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Unit 3-B: The Apostle's Creed
     The Holy Trinity

"Go...and baptize all nations in the name of the Father, and of the Son, and of the Holy Spirit."
                                    Jesus Teaches The Trinity--Matthew 28:19 


The Trinity:
 Three Persons, One God


Our Triune God

The Bible teaches us that God is "Triune."

"Triune" is composed of two Latin words--"Tri" (meaning "three") and "Une" (meaning "one"). The word "Trinity" is derived from "triune" and also means "three-one."

Though the word "Trinity" does not occur in the Bible, the teaching

of the "three-one"-ness of God is. The Bible simply teaches that there is one God, but there are three persons in this one God. The Father, the Bible teaches, is God. The Son, also, is God. So is the Holy Spirit God. But there are not three Gods, but one God.

Explaining The Trinity--The Bible

The Bible teaches the Doctrine of the Trinity in numerous places. The Old Testament Book of Genesis teaches this doctrine in the account of Creation in Genesis 1-2. St. Paul and others in the New Testament also speak of God--Father, Son and Holy Spirit.

Jesus taught the Trinity in Matthew 28:19-20. In the Gospel of John, Jesus often mentions God, the Father as well as the God, the Holy Spirit. By also claiming Himself to be God, Jesus Himself teaches us this doctrine in a most convincing way.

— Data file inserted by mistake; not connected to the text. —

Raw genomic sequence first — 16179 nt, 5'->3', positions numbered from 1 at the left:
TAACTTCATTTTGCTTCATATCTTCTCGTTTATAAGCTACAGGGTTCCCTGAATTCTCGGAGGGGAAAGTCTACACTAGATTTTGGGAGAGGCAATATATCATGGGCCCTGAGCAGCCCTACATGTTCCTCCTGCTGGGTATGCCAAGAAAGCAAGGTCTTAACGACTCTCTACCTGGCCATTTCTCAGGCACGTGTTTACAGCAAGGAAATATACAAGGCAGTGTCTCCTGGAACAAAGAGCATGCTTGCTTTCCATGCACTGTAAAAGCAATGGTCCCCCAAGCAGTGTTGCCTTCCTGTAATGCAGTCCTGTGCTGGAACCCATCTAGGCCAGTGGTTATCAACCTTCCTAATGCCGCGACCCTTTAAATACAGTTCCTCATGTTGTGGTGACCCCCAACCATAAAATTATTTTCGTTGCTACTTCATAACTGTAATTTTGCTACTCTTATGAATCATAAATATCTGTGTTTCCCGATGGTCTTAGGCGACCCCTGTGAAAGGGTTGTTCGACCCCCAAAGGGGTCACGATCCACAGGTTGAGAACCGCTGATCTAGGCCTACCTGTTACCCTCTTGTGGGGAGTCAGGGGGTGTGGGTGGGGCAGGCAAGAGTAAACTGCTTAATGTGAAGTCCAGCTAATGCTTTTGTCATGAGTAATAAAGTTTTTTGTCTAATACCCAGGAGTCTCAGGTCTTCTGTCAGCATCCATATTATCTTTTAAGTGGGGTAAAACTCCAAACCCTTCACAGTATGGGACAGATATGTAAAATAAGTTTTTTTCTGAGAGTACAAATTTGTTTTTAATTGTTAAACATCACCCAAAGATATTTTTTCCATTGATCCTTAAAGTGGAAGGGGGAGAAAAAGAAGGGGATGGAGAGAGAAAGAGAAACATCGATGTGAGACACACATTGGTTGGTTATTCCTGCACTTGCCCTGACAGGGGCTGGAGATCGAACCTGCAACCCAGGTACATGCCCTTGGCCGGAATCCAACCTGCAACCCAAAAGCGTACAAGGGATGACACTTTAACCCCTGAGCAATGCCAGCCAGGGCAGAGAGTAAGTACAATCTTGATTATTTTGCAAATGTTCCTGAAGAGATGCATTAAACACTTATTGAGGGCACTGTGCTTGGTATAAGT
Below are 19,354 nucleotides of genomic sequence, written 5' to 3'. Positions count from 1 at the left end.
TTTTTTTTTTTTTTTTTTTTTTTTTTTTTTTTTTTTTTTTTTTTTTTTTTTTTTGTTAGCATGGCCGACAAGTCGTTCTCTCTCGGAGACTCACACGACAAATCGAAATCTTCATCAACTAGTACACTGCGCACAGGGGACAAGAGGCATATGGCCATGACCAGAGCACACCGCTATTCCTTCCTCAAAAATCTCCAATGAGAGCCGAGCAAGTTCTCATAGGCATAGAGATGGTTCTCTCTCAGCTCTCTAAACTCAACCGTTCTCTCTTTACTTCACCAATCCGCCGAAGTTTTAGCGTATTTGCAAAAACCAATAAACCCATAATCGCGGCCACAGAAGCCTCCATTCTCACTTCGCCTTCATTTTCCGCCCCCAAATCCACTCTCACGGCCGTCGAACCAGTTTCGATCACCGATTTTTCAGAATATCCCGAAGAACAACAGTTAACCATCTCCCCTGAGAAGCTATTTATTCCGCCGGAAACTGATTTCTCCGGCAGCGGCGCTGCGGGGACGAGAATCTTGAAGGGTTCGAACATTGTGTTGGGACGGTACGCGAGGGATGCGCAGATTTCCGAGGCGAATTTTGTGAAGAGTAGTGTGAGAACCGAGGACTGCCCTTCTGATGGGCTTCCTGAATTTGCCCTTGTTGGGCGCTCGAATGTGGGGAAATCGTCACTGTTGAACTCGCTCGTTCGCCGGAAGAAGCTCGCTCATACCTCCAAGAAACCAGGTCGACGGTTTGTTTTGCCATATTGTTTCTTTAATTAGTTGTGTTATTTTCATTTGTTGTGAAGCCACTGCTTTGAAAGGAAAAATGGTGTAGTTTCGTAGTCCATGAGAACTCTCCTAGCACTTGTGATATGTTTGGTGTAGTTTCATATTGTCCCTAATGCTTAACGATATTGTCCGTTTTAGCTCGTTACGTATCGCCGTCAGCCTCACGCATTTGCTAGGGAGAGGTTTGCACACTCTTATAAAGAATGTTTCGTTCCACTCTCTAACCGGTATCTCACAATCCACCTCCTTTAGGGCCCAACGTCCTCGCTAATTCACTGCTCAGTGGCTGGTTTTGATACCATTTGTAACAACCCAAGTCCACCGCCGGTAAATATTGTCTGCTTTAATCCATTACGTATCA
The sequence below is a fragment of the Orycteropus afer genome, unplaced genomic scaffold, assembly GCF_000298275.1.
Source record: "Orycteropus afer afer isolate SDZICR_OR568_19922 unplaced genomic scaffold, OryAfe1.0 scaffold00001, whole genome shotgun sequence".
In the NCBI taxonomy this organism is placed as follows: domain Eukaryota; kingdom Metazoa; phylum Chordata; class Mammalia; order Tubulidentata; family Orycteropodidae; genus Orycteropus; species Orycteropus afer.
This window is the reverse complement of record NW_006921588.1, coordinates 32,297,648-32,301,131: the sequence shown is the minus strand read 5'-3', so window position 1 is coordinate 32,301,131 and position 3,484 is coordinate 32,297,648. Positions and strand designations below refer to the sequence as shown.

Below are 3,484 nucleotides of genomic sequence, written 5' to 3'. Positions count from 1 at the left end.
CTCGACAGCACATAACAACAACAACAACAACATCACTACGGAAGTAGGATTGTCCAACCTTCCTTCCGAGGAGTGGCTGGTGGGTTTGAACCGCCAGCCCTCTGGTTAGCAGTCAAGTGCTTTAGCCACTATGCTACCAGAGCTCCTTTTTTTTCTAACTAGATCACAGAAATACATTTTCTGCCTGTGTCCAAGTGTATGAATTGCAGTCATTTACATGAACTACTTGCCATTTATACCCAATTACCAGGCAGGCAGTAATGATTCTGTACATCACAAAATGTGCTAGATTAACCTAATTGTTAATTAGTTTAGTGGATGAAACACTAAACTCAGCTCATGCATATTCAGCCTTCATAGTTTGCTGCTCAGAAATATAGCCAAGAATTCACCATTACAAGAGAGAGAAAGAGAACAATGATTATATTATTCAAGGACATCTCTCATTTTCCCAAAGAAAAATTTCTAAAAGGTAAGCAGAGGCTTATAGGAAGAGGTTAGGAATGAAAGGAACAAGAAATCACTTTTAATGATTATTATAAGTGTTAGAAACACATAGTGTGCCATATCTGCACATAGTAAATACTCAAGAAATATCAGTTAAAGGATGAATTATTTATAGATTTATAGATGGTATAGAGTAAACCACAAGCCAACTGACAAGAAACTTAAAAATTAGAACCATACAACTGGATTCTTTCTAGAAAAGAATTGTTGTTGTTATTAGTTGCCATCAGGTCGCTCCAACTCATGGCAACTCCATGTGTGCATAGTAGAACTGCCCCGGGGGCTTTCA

Explaining The Trinity--The Creeds

Because the Trinity is taught in the Bible, three ecumenical creeds also include this essential Christian doctrine of the Trinity. The Apostles' and Nicene Creeds both have three "articles" or divisions--one for each member of the Trinity. 

Each article of the Apostles' Creed, for example, begins, "I believe in God, the Father Almighty...And in Jesus Christ, His only Son, our Lord...I believe in the Holy Spirit, the Lord and Giver of life..." The Nicene Creed follows the same pattern.

The Athanasian Creed, however, goes into remarkable depth and detail on this essential doctrine. Because of the confusion and controversy surrounding the Trinity, the fourth-century Christian Church needed a statement--a creed--to clarify this Biblical teaching. Athanasius, a prominent church leader at the time, led the development of the Athanasian Creed, named in his honor.

The Trinity--The Athanasian Creed